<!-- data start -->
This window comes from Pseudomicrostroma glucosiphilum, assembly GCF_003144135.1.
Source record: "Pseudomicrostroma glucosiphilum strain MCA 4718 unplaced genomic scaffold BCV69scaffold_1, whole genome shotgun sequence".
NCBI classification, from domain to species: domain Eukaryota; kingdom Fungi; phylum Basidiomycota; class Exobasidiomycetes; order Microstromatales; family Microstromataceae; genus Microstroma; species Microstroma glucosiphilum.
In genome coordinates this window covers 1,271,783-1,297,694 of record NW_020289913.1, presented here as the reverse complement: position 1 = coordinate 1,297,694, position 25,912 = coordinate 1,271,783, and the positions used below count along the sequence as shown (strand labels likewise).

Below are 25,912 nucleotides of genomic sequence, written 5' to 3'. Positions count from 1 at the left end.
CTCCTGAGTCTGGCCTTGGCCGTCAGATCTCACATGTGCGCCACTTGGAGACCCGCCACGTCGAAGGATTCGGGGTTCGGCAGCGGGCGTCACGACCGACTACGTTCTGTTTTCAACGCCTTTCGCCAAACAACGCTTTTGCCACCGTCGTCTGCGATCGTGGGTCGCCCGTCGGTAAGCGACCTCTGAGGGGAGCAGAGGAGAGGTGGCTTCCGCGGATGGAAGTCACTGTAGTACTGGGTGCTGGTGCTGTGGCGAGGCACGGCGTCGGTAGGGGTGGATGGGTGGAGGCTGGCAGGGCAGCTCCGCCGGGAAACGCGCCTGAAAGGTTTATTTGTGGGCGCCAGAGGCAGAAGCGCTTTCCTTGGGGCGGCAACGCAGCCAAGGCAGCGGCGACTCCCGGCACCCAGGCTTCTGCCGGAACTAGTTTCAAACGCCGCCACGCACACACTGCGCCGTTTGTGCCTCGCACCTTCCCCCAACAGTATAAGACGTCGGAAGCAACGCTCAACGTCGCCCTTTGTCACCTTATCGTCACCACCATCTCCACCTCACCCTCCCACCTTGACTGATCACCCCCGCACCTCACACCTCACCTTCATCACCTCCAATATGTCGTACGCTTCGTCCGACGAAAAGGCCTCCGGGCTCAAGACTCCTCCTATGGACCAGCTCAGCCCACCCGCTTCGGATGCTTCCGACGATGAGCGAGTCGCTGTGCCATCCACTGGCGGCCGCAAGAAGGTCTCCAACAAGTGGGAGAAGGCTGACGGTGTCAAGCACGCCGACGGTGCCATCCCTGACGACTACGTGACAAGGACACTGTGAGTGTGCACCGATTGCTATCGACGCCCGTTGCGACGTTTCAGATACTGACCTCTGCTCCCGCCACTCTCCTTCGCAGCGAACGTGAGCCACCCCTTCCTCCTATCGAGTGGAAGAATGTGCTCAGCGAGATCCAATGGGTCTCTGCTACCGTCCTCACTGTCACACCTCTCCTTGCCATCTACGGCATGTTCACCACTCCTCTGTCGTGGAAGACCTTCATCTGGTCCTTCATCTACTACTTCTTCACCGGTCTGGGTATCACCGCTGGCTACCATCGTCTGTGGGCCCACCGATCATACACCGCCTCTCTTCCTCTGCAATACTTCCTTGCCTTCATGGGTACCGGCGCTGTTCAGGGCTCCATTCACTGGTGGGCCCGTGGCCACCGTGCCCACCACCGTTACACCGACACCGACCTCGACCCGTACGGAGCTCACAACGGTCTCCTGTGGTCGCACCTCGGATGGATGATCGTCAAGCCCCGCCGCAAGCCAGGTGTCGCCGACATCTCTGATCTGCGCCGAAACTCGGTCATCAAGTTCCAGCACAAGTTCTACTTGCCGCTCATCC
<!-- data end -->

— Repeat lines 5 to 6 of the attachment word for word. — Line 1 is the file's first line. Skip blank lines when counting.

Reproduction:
Below are 25,912 nucleotides of genomic sequence, written 5' to 3'. Positions count from 1 at the left end.
CTCCTGAGTCTGGCCTTGGCCGTCAGATCTCACATGTGCGCCACTTGGAGACCCGCCACGTCGAAGGATTCGGGGTTCGGCAGCGGGCGTCACGACCGACTACGTTCTGTTTTCAACGCCTTTCGCCAAACAACGCTTTTGCCACCGTCGTCTGCGATCGTGGGTCGCCCGTCGGTAAGCGACCTCTGAGGGGAGCAGAGGAGAGGTGGCTTCCGCGGATGGAAGTCACTGTAGTACTGGGTGCTGGTGCTGTGGCGAGGCACGGCGTCGGTAGGGGTGGATGGGTGGAGGCTGGCAGGGCAGCTCCGCCGGGAAACGCGCCTGAAAGGTTTATTTGTGGGCGCCAGAGGCAGAAGCGCTTTCCTTGGGGCGGCAACGCAGCCAAGGCAGCGGCGACTCCCGGCACCCAGGCTTCTGCCGGAACTAGTTTCAAACGCCGCCACGCACACACTGCGCCGTTTGTGCCTCGCACCTTCCCCCAACAGTATAAGACGTCGGAAGCAACGCTCAACGTCGCCCTTTGTCACCTTATCGTCACCACCATCTCCACCTCACCCTCCCACCTTGACTGATCACCCCCGCACCTCACACCTCACCTTCATCACCTCCAATATGTCGTACGCTTCGTCCGACGAAAAGGCCTCCGGGCTCAAGACTCCTCCTATGGACCAGCTCAGCCCACCCGCTTCGGATGCTTCCGACGATGAGCGAGTCGCTGTGCCATCCACTGGCGGCCGCAAGAAGGTCTCCAACAAGTGGGAGAAGGCTGACGGTGTCAAGCACGCCGACGGTGCCATCCCTGACGACTACGTGACAAGGACACTGTGAGTGTGCACCGATTGCTATCGACGCCCGTTGCGACGTTTCAGATACTGACCTCTGCTCCCGCCACTCTCCTTCGCAGCGAACGTGAGCCACCCCTTCCTCCTATCGAGTGGAAGAATGTGCTCAGCGAGATCCAATGGGTCTCTGCTACCGTCCTCACTGTCACACCTCTCCTTGCCATCTACGGCATGTTCACCACTCCTCTGTCGTGGAAGACCTTCATCTGGTCCTTCATCTACTACTTCTTCACCGGTCTGGGTATCACCGCTGGCTACCATCGTCTGTGGGCCCACCGATCATACACCGCCTCTCTTCCTCTGCAATACTTCCTTGCCTTCATGGGTACCGGCGCTGTTCAGGGCTCCATTCACTGGTGGGCCCGTGGCCACCGTGCCCACCACCGTTACACCGACACCGACCTCGACCCGTACGGAGCTCACAACGGTCTCCTGTGGTCGCACCTCGGATGGATGATCGTCAAGCCCCGCCGCAAGCCAGGTGTCGCCGACATCTCTGATCTGCGCCGAAACTCGGTCATCAAGTTCCAGCACAAGTTCTACTTGCCGCTCATCC